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7 3 SOIL PHOSPHORUS AND NITROGEN PREDICTIONS ACROSS SPATIAL ESCALATING SCALES IN AN AQUATIC ECOSYSTEM ....................................... 67 Overview ................................................................................................................. 67 Methods and Materials ............................................................................................ 70 Study Area ........................................................................................................ 70 Field Sampling and Soil Property Measurement .............................................. 71 Spectral Indices Derived from Remote Sensing Imagery ................................. 72 Ancillary Environmental Predictor Data ............................................................ 74 Data Analyses .................................................................................................. 75 Verification of Model Output ............................................................................. 77 Results and Discussion ........................................................................................... 79 Spatial Distribution of Soil Properties: Concentrations and Stocks ................... 79 Soil Properties Prediction Models: Univariate and Multivariate Methods .......... 81 Spatial predictions ...................................................................................... 81 Variable importance of Random Forest models for TP predictions ............ 83 Variable importance of Random Forest models for TN predictions ............ 85 Spatial Resolution Effects of Remote Sensing Images on Soil TP and TN Predictions: Fine and Coarse Resolutions .................................................... 87 Conclusions ............................................................................................................ 91 Summary ................................................................................................................ 93 4 EVALUATING TOTAL CARBON STOCKS IN A SUBTROPICAL WETLAND ...... 112 Overview ............................................................................................................... 112 Methods and Materials .......................................................................................... 114 Study Area ...................................................................................................... 114 Field Sampling and Soil Carbon Measurement .............................................. 115 Environmental Predictor Variables ................................................................. 116 Random Forest ............................................................................................... 118 Results and Discussion ......................................................................................... 119 Spatial Distribution of Total Carbon Stocks .................................................... 119 Soil Total Carbon Stock Predictions using Random Forest ............................ 121 Total Carbon Stocks in Water Conservation Area2A .................................... 125 Conclusions .......................................................................................................... 128 Summary .............................................................................................................. 129 5 EVALUATING MODEL TRANSFERABILITY AND SCALING IN ADJACENT SUBTROPICAL WETLANDS: WATER CONSERVATION AREA 2A AND 3A NORTH, THE EVERGLADES, FLORIDA ............................................................. 141 Overview ............................................................................................................... 141 Methods and Materials .......................................................................................... 143 Study Area ...................................................................................................... 143 Field Sampling and Soil Property Measurements ........................................... 144 Predictors for the Model Development: Spectral and Environmental Variables ..................................................................................................... 144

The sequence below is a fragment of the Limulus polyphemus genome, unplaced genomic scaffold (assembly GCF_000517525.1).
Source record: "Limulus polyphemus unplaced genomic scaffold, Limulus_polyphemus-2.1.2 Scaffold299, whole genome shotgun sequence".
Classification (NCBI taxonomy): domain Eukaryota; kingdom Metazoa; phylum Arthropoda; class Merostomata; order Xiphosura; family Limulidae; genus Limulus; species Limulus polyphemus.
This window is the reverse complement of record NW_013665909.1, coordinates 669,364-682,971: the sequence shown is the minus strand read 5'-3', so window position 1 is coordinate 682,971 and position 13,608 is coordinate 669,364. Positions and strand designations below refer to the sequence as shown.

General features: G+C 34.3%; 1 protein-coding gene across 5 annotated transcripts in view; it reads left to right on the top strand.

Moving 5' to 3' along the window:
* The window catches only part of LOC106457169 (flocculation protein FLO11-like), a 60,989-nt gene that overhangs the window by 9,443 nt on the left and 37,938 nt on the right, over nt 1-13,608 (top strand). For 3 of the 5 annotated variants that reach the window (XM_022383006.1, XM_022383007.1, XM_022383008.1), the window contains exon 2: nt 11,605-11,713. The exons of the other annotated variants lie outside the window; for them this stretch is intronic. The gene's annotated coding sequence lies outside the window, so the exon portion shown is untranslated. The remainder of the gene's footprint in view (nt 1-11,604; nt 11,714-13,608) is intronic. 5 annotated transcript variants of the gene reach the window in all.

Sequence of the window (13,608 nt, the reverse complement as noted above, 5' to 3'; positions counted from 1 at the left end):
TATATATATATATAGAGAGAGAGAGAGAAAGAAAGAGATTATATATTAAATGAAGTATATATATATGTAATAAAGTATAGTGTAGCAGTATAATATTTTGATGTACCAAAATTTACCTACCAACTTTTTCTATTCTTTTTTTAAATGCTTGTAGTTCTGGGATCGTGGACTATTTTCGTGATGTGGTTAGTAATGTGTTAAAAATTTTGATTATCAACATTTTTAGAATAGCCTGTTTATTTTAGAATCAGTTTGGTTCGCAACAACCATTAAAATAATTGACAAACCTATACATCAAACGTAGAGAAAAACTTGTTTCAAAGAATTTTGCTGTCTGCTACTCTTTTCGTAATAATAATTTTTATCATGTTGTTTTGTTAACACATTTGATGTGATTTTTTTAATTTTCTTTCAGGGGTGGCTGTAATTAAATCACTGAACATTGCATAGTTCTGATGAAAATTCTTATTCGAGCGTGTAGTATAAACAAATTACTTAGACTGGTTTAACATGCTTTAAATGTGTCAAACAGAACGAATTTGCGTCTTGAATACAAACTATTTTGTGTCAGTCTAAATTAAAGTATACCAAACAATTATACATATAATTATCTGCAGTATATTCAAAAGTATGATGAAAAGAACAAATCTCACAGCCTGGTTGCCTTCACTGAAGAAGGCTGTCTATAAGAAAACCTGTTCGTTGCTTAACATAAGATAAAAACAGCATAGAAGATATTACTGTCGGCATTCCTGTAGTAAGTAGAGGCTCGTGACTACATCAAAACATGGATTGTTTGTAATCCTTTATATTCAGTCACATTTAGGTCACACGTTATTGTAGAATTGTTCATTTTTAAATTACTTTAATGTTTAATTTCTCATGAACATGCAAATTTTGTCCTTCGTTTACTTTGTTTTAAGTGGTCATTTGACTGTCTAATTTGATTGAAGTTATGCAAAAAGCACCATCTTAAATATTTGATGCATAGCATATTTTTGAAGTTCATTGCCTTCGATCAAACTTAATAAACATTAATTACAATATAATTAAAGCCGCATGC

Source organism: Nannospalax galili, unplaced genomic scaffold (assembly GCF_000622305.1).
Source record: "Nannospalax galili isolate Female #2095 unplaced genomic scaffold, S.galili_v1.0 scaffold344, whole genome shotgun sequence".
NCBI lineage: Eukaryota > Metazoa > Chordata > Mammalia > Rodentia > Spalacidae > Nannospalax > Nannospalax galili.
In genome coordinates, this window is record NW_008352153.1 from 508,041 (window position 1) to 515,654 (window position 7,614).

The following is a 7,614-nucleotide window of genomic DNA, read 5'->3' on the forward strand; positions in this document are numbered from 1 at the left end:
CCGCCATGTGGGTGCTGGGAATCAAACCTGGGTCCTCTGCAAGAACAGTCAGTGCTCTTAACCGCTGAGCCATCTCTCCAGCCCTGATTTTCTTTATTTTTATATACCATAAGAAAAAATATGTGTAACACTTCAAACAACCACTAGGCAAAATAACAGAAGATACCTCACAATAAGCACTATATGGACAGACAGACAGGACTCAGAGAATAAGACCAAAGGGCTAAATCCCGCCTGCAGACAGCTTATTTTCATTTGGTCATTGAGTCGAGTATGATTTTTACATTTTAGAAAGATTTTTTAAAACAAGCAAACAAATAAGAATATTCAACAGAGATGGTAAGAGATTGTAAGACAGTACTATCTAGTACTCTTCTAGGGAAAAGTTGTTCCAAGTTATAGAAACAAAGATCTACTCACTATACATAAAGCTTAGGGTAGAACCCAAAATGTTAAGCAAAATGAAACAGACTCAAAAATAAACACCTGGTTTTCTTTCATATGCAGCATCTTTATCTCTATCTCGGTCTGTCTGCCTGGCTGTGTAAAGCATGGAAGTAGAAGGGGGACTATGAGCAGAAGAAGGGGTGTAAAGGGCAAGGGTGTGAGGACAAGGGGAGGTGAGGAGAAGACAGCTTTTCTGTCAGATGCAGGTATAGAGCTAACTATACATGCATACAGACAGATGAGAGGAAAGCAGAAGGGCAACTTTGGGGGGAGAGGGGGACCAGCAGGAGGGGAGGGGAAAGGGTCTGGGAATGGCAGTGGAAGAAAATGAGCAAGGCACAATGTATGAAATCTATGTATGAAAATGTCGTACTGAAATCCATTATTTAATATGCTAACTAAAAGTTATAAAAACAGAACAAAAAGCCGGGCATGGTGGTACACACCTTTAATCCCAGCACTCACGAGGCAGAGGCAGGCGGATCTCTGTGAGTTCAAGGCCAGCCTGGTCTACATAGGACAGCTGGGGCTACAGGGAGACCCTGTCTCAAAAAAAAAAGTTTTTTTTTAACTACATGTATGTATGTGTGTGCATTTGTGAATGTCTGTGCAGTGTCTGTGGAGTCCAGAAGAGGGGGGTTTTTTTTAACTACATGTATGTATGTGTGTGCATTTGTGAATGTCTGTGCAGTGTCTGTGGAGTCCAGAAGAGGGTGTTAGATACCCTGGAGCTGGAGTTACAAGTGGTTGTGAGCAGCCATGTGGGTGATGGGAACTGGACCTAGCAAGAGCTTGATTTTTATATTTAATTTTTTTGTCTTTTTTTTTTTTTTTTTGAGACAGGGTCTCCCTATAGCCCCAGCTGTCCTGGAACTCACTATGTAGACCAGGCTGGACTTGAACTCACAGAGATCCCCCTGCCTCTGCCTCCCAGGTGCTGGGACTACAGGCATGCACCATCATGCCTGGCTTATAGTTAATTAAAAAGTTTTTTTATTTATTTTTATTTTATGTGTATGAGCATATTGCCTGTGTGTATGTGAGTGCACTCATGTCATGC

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8 Soil Prediction Model Development and Transferability Assessment ............. 146 Results and Discussion ......................................................................................... 148 Descript ive Statistics of Soil Properties in Water Conservation Area3A North and Comparison with Water Conservation Area2A .......................... 148 Soil Prope rty Prediction Models using Random Forest in Water Conservation Area3AN .............................................................................. 150 Spatial predictions .................................................................................... 150 Variable imp ortance ................................................................................. 152 Transferability and Scaling Effects of Soil Prediction Models ......................... 154 Application of soil prediction models to other extents .............................. 154 Model transferability and scaling .............................................................. 157 Conclusions .......................................................................................................... 160 Summary .............................................................................................................. 161 6 VISIBLE NEAR INFRARED SPECTROSCOPY FOR SOIL PROPERTY PREDICTIONS OF HIGHLY ORGANIC WETLAND SOILS ................................. 178 Overview ............................................................................................................... 178 Methods and Materials .......................................................................................... 180 Study Area ...................................................................................................... 180 Field Sampling and Laboratory Measurement ................................................ 181 Spectral Scanning and Data Processing ........................................................ 181 Model Developments and Assessments ........................................................ 183 Results and Discussion ......................................................................................... 185 Descriptive Statistics ...................................................................................... 185 Visible Near Infrared Reflectance Spectroscopy Models for Soil Properties in Water Conservation Area2A ................................................................... 186 Conclusions .......................................................................................................... 190 7 SUMMARY AND SYNTHESIS .............................................................................. 197 LIST OF REFERENCES ............................................................................................. 204 BIOGRAPHICAL SKETCH .......................................................................................... 223